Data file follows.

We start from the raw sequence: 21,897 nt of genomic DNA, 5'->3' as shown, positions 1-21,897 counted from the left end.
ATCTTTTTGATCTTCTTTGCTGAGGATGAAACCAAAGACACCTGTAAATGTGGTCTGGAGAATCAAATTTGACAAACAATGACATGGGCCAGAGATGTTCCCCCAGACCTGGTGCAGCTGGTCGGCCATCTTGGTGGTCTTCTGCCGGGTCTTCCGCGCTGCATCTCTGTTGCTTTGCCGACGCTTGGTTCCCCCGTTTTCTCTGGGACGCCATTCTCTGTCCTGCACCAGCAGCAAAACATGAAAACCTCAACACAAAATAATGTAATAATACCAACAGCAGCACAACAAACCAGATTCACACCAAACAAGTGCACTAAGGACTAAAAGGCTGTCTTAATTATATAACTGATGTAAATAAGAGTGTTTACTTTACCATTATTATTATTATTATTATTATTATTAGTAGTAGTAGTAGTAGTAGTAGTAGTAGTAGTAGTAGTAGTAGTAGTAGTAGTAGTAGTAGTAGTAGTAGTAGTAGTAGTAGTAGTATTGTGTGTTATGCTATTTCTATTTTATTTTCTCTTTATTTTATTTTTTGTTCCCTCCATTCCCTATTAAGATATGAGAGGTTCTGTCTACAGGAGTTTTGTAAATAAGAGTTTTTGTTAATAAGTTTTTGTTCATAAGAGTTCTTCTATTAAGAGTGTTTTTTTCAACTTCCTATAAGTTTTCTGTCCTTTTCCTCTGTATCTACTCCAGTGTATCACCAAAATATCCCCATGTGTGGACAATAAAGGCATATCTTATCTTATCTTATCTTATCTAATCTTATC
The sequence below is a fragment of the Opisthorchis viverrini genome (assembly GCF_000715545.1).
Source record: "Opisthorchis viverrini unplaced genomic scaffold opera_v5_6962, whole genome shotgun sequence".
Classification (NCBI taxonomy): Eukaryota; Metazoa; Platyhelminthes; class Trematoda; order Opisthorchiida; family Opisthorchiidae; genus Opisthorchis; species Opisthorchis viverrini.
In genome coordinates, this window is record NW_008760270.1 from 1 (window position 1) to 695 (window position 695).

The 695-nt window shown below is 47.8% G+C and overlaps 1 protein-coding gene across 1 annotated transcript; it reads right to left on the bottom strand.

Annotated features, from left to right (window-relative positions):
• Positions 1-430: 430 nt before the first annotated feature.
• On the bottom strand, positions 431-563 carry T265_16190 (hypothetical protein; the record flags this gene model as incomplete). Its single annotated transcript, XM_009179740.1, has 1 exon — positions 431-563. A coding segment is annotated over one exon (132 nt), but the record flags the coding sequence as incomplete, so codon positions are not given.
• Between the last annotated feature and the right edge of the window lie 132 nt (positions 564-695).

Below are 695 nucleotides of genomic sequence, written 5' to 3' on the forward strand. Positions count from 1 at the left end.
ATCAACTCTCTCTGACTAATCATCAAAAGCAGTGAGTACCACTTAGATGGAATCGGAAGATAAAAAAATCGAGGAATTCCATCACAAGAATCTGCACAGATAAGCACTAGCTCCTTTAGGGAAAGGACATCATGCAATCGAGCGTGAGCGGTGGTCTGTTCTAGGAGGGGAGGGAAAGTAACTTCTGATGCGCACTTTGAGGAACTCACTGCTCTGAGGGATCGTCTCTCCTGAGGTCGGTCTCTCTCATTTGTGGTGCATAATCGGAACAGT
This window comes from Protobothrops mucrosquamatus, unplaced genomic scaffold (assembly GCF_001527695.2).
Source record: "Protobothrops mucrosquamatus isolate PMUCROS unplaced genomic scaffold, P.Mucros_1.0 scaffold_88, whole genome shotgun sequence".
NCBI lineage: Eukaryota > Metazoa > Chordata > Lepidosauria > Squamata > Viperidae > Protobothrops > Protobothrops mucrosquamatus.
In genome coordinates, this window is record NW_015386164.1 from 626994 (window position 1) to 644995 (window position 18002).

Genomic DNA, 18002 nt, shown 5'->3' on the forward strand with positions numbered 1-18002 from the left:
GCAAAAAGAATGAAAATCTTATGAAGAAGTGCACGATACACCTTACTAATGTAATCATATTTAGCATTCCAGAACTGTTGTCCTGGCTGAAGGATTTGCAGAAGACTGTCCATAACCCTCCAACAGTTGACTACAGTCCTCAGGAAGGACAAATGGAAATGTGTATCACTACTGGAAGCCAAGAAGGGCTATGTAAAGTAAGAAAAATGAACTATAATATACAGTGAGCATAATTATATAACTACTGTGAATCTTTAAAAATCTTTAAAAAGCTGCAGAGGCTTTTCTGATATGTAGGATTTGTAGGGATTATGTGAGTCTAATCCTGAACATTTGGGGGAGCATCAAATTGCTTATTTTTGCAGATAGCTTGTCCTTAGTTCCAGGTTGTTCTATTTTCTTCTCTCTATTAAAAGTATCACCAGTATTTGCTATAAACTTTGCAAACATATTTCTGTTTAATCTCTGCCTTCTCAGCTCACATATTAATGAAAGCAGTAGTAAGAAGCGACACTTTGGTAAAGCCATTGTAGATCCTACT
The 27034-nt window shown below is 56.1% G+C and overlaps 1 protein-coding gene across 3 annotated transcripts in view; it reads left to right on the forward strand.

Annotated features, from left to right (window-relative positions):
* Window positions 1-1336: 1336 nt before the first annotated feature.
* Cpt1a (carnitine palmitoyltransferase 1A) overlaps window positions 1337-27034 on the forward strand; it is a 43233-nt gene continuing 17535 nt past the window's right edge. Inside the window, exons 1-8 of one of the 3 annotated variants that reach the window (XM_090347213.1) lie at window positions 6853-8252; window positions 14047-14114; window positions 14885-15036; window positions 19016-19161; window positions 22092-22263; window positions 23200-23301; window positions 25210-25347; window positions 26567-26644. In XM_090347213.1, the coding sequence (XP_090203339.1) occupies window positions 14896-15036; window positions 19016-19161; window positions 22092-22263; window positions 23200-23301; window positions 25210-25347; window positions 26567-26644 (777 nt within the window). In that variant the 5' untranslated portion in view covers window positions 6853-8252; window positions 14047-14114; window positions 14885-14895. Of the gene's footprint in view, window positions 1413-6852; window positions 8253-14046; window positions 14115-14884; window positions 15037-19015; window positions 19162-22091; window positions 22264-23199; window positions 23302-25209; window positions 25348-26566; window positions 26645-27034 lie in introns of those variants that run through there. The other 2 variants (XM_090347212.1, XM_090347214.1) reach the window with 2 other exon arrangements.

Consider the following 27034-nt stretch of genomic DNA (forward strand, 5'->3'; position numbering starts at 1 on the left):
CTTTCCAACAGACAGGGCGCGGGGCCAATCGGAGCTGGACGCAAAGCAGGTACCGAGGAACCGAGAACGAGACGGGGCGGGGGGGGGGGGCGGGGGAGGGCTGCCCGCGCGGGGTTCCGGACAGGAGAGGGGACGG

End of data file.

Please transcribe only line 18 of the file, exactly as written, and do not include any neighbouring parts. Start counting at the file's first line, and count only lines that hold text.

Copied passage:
Genomic DNA, 18002 nt, shown 5'->3' on the forward strand with positions numbered 1-18002 from the left: